Deciphering and accessing the language and culture of American sports
Ann Arbor Chinese Center of Michigan Chinese Yo-Yo and Lion Dance Troupes with the Detroit Tiger: L-R Dallan Roan, Curtis Lee, Chris Chen, Curtis Fang, The Detroit Tiger, Arthur Yang, Patrick Pang, my daughter Niu Niu, and my son Little Brother.
Photo Courtesy of Andrew Fang, www.Photasa.com
Sports are such an integral part of American culture that many take it for granted that everybody already knows how to play. When I was in eighth grade, the Physical Education teacher did not teach us how to play baseball, she just threw us out there with some bats and balls, and everyone else knew what to do and started playing. I did not even know how to hold the bat, let alone how or when to swing. I was terrified.
When my children started playing soccer in kindergarten, I always went to their practices at the park down the street, with the dog and their younger siblings. However, it was not until six years later that I suddenly realized that I was supposed to be going to their games every week, not their practices. Nobody ever told me. How was I supposed to know?
I know that a lot of it is just me and my general level of non-sportiness, but some of it is cultural, too. Other cultures are interested in sports, just different sports. Go to University of Michigan’s Pierpont Commons during a World Cup soccer game and you will see.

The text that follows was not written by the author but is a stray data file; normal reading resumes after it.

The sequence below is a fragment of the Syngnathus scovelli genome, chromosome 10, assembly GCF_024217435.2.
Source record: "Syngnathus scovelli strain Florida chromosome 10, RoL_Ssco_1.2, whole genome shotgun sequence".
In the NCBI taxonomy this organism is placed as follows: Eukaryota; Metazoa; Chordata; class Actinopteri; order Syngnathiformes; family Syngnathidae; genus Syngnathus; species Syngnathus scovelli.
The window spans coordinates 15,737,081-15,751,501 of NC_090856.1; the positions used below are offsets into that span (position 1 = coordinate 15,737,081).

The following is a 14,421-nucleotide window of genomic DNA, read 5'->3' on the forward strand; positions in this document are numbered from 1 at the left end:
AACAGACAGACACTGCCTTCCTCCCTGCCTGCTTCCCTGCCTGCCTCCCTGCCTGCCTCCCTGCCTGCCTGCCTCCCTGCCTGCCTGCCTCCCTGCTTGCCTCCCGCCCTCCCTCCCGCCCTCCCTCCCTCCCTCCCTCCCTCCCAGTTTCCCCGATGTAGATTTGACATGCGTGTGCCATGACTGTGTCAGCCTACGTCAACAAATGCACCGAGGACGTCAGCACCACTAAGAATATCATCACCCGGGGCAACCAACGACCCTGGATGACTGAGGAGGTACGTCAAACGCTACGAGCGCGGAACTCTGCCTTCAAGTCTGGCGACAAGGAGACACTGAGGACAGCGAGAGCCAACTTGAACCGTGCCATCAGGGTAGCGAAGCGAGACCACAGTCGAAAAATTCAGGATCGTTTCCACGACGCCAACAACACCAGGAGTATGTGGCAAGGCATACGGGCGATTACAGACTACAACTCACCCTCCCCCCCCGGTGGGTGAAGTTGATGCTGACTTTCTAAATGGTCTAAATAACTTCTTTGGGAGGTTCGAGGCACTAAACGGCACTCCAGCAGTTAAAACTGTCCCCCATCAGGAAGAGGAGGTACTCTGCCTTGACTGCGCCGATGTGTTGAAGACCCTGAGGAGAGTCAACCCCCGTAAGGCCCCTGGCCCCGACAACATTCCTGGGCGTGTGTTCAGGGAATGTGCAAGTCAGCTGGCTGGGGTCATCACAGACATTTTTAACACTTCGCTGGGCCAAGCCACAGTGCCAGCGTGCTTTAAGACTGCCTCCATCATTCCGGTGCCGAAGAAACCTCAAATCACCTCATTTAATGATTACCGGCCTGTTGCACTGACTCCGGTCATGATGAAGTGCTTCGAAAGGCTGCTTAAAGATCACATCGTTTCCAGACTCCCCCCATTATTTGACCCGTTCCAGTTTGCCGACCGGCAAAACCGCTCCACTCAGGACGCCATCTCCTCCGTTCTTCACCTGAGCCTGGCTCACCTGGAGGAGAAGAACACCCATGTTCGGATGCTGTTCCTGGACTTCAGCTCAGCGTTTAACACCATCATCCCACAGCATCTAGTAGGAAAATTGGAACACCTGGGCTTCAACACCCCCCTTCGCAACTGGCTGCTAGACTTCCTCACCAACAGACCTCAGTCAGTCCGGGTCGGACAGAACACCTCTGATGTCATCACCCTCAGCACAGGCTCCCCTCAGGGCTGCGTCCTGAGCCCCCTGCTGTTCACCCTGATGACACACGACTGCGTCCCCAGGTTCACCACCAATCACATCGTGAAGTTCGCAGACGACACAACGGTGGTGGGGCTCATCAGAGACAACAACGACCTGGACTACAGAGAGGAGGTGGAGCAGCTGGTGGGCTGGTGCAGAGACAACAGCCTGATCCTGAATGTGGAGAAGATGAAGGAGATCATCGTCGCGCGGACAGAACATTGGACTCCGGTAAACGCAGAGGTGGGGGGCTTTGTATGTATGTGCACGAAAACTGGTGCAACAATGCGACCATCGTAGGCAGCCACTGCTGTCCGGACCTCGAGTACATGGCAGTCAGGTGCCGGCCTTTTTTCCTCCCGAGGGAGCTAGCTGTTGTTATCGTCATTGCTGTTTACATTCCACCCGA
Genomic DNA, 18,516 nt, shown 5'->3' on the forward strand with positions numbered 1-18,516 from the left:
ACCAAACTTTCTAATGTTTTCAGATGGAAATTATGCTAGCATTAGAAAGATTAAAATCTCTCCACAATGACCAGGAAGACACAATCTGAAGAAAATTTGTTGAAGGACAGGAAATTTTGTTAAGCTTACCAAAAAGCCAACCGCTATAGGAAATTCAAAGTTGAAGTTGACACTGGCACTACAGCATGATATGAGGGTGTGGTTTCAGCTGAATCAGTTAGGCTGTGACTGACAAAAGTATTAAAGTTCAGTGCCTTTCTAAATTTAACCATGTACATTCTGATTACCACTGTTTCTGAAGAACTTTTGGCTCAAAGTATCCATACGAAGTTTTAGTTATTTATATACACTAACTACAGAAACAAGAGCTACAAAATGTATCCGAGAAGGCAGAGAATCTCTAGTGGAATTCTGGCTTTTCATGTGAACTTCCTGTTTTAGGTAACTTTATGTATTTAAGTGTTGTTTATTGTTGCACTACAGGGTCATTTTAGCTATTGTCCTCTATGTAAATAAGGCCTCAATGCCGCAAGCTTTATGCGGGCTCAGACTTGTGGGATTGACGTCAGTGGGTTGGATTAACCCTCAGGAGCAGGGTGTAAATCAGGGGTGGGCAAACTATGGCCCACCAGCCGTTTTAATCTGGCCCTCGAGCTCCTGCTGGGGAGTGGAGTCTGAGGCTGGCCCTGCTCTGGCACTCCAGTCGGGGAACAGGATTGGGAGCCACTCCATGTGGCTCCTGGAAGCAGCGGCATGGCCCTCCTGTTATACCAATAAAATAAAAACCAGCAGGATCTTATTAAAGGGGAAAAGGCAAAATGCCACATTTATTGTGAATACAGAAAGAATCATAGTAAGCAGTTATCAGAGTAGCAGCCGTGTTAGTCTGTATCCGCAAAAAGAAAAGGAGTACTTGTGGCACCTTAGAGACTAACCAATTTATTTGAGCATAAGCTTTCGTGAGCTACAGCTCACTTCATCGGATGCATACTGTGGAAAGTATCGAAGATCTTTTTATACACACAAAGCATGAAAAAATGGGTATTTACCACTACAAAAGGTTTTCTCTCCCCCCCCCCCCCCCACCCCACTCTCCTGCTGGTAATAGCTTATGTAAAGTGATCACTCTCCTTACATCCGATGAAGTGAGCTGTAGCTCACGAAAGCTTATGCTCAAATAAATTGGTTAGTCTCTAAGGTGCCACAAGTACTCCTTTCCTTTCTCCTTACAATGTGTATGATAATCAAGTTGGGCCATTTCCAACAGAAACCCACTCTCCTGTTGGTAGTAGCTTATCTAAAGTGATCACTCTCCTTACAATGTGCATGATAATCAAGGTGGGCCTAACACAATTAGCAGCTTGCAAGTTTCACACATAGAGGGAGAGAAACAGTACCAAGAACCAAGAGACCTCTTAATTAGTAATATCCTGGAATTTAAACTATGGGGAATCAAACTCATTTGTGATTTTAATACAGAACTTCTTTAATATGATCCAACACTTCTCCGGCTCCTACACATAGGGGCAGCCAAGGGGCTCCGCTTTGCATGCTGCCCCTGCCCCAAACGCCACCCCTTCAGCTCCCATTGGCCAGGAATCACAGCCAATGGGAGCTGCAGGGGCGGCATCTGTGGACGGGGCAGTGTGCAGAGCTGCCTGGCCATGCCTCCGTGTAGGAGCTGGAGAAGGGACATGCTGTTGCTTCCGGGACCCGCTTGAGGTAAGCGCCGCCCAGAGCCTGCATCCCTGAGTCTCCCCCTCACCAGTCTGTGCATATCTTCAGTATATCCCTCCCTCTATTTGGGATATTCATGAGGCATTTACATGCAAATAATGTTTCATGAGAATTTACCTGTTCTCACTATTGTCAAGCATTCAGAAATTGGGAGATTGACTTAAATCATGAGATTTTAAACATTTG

My classmate Eddie’s mom, an immigrant from Taiwan, did not let that stop her. Eddie’s dad was a rising star at IBM, but he needed to understand football in order to make small talk and build rapport with others. So Eddie’s stay-at-home mom spent her days watching hours and hours of football until she finally deciphered the game and could explain the rules and the teams and the point (or should that be “talking points”) to Eddie’s dad.
While watching middle school track meets, my friend Robert, who ran track in college, points across the field and teaches me how to “read” the events: “That runner started off too fast and will get tired before the end.” This changes everything, finally gives me access.
Because this is the Chinese Year of the Tiger, the Detroit Tigers celebrated their first home game with a big Chinese New Year Parade with Lion Dancing, Chinese Yo-Yo and more. Many Ann Arbor groups participated, including Ann Arbor Chinese Center of Michigan, Ann Arbor Traditional Chinese Music Ensemble, Michigan Taiwanese American Association, Chinese American Society of Ann Arbor, Asian Martial Arts Studio and Ann Arbor Area Families with Children from China. I thought this would be a good opportunity to take the children to their first baseball game.
Walking up, we admired the big burly “bears” that were leaping out of the Tiger Stadium faÃ§ade. It was not until we got up close and had walked around the entire stadium that we figured out that those were not bears, but tigers. Duh. It was another week before my friend Roland explained that Comerica Park was not Tiger Stadium.
However, being swept along with the crowd, buying hot dogs in the stands, doing The Wave, was fun. Infectious. American. Thank goodness for the scoreboard explaining who everyone was and what was happening on the field.
Frances Kai-Hwa Wang is a second-generation Chinese American from California who now divides her time between Ann Arbor and the Big Island of Hawaii. She is editor of IMDiversity.com Asian American Village, lead multicultural contributor for AnnArbor.com and a contributor for New America Media's Ethnoblog. She is a popular speaker on Asian Pacific American and multicultural issues. Check out her Web site at franceskaihwawang.com, her blog at franceskaihwawang.blogspot.com, and she can be reached at email@example.com.